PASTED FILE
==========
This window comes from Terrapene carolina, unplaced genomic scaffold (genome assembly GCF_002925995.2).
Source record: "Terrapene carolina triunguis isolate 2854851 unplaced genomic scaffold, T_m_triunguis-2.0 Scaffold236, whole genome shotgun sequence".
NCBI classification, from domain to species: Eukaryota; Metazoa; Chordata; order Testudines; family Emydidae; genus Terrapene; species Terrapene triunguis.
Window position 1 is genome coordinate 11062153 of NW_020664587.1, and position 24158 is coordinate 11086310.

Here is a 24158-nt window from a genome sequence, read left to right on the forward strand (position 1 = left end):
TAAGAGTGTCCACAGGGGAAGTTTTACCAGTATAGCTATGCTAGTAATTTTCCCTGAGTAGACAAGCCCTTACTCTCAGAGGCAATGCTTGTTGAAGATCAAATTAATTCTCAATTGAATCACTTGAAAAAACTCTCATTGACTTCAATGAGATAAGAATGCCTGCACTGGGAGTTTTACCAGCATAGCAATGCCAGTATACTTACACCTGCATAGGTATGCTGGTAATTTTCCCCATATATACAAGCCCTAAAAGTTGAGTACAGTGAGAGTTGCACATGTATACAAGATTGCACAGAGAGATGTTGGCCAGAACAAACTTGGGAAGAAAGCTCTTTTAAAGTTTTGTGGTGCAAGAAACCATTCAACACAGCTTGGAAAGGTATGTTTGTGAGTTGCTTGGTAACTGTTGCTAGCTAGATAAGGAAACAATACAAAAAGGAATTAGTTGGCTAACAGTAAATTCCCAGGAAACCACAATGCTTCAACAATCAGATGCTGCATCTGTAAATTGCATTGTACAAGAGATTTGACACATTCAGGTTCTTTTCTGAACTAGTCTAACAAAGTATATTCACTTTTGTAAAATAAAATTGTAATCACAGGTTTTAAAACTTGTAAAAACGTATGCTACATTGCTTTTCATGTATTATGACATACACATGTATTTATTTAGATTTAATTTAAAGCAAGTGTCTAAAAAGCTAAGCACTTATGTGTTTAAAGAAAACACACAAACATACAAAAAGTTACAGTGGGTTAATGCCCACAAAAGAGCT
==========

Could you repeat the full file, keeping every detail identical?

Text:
This window comes from Terrapene carolina, unplaced genomic scaffold (genome assembly GCF_002925995.2).
Source record: "Terrapene carolina triunguis isolate 2854851 unplaced genomic scaffold, T_m_triunguis-2.0 Scaffold236, whole genome shotgun sequence".
NCBI classification, from domain to species: Eukaryota; Metazoa; Chordata; order Testudines; family Emydidae; genus Terrapene; species Terrapene triunguis.
Window position 1 is genome coordinate 11062153 of NW_020664587.1, and position 24158 is coordinate 11086310.

Here is a 24158-nt window from a genome sequence, read left to right on the forward strand (position 1 = left end):
TAAGAGTGTCCACAGGGGAAGTTTTACCAGTATAGCTATGCTAGTAATTTTCCCTGAGTAGACAAGCCCTTACTCTCAGAGGCAATGCTTGTTGAAGATCAAATTAATTCTCAATTGAATCACTTGAAAAAACTCTCATTGACTTCAATGAGATAAGAATGCCTGCACTGGGAGTTTTACCAGCATAGCAATGCCAGTATACTTACACCTGCATAGGTATGCTGGTAATTTTCCCCATATATACAAGCCCTAAAAGTTGAGTACAGTGAGAGTTGCACATGTATACAAGATTGCACAGAGAGATGTTGGCCAGAACAAACTTGGGAAGAAAGCTCTTTTAAAGTTTTGTGGTGCAAGAAACCATTCAACACAGCTTGGAAAGGTATGTTTGTGAGTTGCTTGGTAACTGTTGCTAGCTAGATAAGGAAACAATACAAAAAGGAATTAGTTGGCTAACAGTAAATTCCCAGGAAACCACAATGCTTCAACAATCAGATGCTGCATCTGTAAATTGCATTGTACAAGAGATTTGACACATTCAGGTTCTTTTCTGAACTAGTCTAACAAAGTATATTCACTTTTGTAAAATAAAATTGTAATCACAGGTTTTAAAACTTGTAAAAACGTATGCTACATTGCTTTTCATGTATTATGACATACACATGTATTTATTTAGATTTAATTTAAAGCAAGTGTCTAAAAAGCTAAGCACTTATGTGTTTAAAGAAAACACACAAACATACAAAAAGTTACAGTGGGTTAATGCCCACAAAAGAGCT